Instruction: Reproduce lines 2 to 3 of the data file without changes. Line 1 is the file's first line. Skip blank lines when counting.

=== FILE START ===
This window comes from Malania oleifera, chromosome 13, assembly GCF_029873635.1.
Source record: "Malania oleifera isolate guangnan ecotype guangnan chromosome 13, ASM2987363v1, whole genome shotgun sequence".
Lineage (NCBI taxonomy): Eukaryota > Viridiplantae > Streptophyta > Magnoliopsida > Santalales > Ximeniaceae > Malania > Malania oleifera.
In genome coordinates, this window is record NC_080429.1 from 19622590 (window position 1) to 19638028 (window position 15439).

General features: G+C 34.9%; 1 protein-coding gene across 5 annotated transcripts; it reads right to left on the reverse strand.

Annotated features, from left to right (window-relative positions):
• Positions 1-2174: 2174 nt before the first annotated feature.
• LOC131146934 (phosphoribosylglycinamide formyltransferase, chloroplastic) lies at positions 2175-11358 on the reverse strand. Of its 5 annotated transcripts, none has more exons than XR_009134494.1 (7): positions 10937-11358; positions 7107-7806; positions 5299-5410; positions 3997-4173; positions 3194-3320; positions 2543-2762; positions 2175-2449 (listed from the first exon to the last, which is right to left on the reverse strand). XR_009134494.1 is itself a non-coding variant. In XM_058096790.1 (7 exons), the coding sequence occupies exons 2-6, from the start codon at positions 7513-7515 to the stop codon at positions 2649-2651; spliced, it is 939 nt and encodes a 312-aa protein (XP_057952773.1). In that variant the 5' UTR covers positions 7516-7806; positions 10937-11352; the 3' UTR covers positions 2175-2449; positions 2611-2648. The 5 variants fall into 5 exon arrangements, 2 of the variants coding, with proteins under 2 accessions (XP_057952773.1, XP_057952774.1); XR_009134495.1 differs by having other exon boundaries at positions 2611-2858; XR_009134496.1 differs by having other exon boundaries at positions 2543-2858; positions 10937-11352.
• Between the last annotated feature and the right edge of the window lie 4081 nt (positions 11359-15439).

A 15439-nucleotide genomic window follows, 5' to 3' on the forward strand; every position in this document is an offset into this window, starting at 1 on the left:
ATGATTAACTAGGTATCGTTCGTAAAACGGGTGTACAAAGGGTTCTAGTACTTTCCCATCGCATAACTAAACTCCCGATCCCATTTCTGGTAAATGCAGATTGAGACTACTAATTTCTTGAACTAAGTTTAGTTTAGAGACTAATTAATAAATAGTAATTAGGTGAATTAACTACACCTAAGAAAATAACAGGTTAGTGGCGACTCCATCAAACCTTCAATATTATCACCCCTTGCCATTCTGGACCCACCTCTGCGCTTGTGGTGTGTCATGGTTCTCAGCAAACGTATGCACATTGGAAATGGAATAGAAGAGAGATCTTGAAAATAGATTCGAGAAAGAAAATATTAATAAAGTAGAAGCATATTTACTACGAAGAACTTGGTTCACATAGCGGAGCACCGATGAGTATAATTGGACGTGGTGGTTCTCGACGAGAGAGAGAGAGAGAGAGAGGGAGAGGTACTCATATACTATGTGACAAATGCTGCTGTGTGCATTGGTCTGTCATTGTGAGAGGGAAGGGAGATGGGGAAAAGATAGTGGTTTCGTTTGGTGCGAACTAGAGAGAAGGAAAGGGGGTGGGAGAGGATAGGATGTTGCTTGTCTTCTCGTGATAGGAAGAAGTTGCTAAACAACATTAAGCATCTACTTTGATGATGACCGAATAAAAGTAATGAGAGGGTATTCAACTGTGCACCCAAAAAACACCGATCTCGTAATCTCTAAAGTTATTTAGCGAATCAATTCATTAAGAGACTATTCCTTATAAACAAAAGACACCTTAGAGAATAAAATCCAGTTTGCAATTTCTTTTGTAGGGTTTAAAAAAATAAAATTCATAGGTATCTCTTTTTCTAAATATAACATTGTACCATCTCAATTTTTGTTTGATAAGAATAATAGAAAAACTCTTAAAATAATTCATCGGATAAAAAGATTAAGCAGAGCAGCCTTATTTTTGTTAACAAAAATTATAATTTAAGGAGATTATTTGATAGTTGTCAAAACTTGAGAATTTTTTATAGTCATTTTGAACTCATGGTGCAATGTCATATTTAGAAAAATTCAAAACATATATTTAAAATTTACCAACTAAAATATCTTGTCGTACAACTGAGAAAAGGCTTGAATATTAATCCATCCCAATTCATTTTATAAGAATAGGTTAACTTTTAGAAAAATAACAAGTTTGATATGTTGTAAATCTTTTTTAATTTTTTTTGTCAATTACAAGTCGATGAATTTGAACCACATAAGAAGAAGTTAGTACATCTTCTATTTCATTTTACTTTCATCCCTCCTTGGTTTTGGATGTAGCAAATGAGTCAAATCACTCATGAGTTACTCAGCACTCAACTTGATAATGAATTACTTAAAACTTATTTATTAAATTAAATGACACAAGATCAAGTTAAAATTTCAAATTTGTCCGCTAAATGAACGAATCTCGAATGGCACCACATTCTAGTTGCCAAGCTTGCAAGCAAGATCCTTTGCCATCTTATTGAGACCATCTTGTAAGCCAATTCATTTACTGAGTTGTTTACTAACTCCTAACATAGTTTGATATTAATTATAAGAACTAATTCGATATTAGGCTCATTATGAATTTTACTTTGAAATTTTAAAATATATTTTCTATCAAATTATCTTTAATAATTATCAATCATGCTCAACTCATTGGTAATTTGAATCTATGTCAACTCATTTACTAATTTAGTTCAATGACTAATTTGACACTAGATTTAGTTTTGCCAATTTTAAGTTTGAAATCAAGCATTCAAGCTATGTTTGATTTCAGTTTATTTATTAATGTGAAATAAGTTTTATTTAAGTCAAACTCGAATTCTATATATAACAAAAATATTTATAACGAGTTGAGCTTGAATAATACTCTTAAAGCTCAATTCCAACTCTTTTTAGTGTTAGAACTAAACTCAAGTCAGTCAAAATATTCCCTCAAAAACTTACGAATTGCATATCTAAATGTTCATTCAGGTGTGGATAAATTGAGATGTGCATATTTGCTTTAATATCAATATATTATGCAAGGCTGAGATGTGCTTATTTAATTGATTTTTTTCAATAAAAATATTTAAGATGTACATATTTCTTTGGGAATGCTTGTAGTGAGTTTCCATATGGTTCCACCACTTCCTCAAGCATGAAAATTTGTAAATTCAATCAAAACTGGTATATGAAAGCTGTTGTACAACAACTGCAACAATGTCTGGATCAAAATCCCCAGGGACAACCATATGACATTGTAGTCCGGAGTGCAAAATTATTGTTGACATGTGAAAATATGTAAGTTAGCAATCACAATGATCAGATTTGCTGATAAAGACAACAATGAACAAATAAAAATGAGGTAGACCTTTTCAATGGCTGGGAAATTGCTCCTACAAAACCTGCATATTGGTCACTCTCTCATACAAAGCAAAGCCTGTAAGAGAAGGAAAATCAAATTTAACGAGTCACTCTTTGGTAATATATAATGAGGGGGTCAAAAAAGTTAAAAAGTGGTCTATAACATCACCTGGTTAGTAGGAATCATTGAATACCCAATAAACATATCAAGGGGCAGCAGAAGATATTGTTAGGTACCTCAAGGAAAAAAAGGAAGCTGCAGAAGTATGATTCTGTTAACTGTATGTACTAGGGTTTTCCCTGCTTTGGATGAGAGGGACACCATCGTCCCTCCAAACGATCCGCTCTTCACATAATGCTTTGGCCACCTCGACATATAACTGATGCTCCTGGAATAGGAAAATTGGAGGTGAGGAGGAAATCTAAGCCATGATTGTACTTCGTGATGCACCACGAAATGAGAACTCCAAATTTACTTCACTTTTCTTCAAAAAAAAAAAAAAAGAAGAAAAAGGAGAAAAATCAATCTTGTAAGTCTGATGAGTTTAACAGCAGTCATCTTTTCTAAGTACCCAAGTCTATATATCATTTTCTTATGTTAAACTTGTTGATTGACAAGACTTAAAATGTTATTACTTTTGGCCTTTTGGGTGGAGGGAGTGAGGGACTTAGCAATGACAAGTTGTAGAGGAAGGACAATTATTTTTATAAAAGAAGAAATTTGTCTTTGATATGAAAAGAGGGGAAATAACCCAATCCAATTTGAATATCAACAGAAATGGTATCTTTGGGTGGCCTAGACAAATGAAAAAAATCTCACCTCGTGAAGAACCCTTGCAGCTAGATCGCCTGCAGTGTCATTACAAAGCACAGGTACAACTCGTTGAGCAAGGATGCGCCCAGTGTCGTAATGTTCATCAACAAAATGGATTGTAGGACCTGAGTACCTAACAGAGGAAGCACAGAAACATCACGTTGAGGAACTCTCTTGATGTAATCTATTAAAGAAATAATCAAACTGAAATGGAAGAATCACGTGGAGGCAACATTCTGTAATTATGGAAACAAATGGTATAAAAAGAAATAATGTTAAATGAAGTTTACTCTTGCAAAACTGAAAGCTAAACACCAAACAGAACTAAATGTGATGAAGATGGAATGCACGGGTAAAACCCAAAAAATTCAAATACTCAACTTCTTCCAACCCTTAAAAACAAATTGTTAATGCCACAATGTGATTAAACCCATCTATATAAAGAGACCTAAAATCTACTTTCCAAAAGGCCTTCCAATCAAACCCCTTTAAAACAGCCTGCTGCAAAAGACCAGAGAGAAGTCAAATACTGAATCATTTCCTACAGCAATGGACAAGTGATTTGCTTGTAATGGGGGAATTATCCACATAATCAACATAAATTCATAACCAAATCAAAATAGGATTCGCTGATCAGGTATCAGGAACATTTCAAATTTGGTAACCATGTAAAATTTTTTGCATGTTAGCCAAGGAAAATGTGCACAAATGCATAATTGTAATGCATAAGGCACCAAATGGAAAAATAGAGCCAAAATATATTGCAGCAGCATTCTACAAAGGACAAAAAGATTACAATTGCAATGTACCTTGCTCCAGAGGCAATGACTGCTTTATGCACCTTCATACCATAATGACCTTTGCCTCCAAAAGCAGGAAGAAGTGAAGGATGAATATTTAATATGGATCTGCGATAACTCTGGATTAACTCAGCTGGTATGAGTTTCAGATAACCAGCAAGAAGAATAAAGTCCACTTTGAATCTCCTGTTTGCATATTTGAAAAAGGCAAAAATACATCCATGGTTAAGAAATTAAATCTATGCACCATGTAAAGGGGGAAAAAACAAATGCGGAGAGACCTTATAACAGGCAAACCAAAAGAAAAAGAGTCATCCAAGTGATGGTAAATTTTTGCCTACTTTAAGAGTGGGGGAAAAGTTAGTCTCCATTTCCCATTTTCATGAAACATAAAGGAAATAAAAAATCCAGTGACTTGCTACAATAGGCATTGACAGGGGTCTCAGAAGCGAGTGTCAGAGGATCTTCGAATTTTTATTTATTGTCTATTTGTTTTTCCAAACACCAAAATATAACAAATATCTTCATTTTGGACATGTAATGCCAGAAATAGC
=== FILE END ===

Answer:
Source record: "Malania oleifera isolate guangnan ecotype guangnan chromosome 13, ASM2987363v1, whole genome shotgun sequence".
Lineage (NCBI taxonomy): Eukaryota > Viridiplantae > Streptophyta > Magnoliopsida > Santalales > Ximeniaceae > Malania > Malania oleifera.